By Zakir Gul
Faced with the loss of territory and influence in the Middle East, ISIS is determined to show the world that it is still capable of carrying out terrorist attacks despite global efforts to defeat the terrorist group.
The more ISIS is weakened, the harder it will strive to prove its might, even enlisting foreign fighters and sleeper cells in the West to inflict the carnage. Most Muslim groups and countries are not exempt from being a target of ISIS, either. The latest terror attack in the Rawdah mosque in Egypt, which left 305 casualties — including 27 children — and more than a hundred people injured, is just another example.
If this attack was carried out by ISIS or any of its affiliates, which is a strong possibility, a parallel goal of such terrorist attacks is sending a clear message to civilians, sympathizers and its own militants and fighters. To civilians, the Sufis in this case, whom they do not see as Muslims but grave worshippers, the message is one of intense fear, anxiety and distress. To sympathizers, particularly those whose confidence in the terrorist group may be wavering in light of recent setbacks, the message is to never give up or abandon the cause. It is like saying: “See, we are still who we are. Do not believe what they say.”
To its own members — many of whom may be filled with desperation and disappointment that so many of the group’s militants have been killed by allied forces — the message is one of encouragement to not lose heart.
That may indeed be the case, if the response to terrorism does not go beyond talking about such attacks and their consequences. Terror attacks by ISIS and similarly aligned groups will never end as long as the Jihadi Salafism ideology has a source on which to feed and therefore survive.
The war on terrorism includes tactical elements, of course, but tactics represent a mere 5 percent to 10 percent of an effective solution. Tactical interventions are quite limited in their ability to vanquish terrorism and are at best only a bandage solution. A holistic approach is required. Simply removing ISIS from the region, as some might advocate, is woefully inadequate because heavy tools such as weapons are no match against abstract targets such as ideologies. A weapons-based approach sometimes serves only to strengthen a fiercely held ideology. A part of the solution to jihadist terrorism must come from Muslims willing to shoulder the problem rather than ignore it. A moderate, modern and mainstream Muslim mindset and structure should be offered as an alternative.
On the other side, the Western as well as Muslim states that are home for some ISIS foreign fighters should apply counterterrorism policies much more responsibly than before. Rather than discriminating, distancing and alienating, they should stay close, connected and involved with the Muslim communities and sects.
Democratic values shall never be omitted in the name of fighting terrorism as the democracy and terrorism is mutually exclusive. One critical rule here is terrorist organizations always benefit from the violation of democracy and human rights, and recruit more. Stricter policies and applications may backfire and only worsen the case. Instead, “winning hearts and minds” should one of the policies.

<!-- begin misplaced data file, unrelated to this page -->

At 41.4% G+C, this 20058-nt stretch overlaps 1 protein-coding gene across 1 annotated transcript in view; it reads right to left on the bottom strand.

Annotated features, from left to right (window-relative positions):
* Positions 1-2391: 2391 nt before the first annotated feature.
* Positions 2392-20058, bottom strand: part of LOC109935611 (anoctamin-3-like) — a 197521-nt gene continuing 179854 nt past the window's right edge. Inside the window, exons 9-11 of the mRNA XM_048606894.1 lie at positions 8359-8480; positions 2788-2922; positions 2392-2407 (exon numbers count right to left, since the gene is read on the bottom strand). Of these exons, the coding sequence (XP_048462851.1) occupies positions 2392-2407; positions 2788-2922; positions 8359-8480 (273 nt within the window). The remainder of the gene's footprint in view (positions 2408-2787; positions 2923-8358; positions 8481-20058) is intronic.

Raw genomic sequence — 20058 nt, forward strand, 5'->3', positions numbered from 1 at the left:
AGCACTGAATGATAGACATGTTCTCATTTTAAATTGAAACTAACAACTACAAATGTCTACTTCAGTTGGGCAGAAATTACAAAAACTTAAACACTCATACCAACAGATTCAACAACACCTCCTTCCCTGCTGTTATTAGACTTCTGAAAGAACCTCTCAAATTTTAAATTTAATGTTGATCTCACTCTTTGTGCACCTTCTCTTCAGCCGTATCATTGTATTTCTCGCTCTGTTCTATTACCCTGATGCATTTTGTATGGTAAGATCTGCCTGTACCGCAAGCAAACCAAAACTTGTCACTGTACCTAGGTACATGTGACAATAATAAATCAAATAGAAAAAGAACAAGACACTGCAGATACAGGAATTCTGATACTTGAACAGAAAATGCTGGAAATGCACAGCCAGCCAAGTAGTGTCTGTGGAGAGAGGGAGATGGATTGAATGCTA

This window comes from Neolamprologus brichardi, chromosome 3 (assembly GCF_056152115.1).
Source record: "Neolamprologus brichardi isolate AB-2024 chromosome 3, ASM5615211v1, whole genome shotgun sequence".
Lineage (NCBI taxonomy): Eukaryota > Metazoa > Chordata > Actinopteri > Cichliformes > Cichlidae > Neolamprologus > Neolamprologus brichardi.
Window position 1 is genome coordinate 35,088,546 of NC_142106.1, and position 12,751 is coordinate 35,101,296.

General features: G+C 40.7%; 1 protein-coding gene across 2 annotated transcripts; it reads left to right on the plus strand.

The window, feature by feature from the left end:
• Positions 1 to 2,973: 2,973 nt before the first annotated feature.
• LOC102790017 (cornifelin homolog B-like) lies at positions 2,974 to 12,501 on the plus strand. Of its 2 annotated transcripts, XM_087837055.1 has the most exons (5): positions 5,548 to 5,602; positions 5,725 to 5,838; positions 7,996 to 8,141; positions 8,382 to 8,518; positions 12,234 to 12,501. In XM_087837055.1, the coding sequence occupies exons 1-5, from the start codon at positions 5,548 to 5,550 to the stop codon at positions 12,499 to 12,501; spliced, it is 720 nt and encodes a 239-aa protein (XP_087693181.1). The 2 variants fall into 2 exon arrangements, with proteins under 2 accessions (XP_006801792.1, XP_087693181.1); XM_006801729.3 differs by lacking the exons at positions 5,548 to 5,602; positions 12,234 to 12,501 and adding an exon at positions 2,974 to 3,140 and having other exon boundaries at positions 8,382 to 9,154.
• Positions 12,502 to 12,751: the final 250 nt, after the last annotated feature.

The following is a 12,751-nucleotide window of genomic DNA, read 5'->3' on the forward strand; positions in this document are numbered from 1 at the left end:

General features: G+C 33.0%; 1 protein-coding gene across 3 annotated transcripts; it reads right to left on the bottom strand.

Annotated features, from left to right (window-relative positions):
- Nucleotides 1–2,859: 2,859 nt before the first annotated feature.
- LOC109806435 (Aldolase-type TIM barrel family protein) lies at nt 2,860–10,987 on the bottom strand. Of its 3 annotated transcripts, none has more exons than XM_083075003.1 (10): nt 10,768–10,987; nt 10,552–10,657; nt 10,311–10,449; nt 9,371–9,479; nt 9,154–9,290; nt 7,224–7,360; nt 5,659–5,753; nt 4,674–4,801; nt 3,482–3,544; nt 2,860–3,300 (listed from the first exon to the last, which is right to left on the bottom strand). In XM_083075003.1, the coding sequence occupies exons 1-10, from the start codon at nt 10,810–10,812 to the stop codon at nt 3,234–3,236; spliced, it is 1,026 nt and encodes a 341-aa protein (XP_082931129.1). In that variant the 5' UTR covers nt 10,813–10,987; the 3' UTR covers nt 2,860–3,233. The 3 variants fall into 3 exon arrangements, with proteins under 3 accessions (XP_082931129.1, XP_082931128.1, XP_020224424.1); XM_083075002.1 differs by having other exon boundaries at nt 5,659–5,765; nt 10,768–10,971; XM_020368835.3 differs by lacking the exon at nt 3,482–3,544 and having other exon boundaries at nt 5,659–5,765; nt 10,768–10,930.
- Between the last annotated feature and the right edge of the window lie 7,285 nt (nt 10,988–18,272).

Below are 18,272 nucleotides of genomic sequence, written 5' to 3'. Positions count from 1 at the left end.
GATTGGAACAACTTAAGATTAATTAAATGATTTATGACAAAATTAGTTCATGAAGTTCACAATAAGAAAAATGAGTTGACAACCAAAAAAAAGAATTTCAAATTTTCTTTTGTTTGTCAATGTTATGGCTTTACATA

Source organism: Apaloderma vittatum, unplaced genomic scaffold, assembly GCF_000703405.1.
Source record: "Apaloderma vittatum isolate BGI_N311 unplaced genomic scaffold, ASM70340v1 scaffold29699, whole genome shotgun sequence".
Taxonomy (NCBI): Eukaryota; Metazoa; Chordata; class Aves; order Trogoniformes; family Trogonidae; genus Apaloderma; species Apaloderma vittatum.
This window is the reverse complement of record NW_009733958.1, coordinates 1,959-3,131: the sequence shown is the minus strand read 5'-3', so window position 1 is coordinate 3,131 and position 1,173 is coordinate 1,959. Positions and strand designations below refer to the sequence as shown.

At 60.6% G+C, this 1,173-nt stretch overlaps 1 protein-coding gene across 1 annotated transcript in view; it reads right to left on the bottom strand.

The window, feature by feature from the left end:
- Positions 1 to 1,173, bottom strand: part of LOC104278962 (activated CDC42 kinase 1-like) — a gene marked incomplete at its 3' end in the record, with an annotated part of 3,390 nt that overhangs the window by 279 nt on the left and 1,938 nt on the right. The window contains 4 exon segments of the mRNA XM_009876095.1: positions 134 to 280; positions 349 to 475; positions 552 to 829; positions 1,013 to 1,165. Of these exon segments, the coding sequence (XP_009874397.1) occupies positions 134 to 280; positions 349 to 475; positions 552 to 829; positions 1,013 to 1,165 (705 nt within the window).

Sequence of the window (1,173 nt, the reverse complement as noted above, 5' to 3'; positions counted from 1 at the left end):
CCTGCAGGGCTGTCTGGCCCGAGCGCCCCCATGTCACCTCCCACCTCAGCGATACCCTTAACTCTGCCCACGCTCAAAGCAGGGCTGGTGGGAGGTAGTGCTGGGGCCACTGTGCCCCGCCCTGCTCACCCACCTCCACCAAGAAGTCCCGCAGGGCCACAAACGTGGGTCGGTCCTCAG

When I was running a police department in a region where terrorism was an issue in Turkey, I had a policy of close connections with the diverse community to understand them, get their pulse and serve them better. In addition to our security services, we were trying to gain their hearts and minds. For instance, two of my officers were doing activities with students, such as playing soccer, organizing and providing police uniforms for children. Soon after, the students were so affected and changed that plenty of them wanted to become police officers.
One of the students who applied to take the police high school entrance exam was special. We had intelligence that one of his uncles was killed as a guerrilla fighter by the security forces, and another one was still active in terrorist activities. Further, his village was a supporter of the terrorist organization. However, in spite of such conditions, he selected to be on our side. It was not an easy job for us, but it was not impossible, either. One shall never forget: the line to gain or lose is so thin and sensitive.
Military or law enforcement intervention can only skim the surface of the problem. The quagmire deep below the surface — Salafi Jihadism in the case of ISIS — will remain no matter how many terrorists military operatives kill. Muslims should offer and promote an alternative: mainstream and moderate Islam that has the principles of peace, compromise and the inherent value of all people regardless of religion, ethnicity, race or any other factor at its core rather than fighting, violence and killing any human being who does not share a more radical view of Islam.
In addition, the Western democracies shall apply smart policies to gain the hearts and minds of the communities and groups that are on the target of terrorist recruiters, especially when alienated and discriminated.
Finally, school curricula should be designed in countering violent ideologies and extremism in both Western and Muslim countries. They should cover issues on terrorism that could enlighten young generations and prevent them being recruited or radicalized.
Zakir Gul is an associate professor at the State University of New York in Plattsburgh.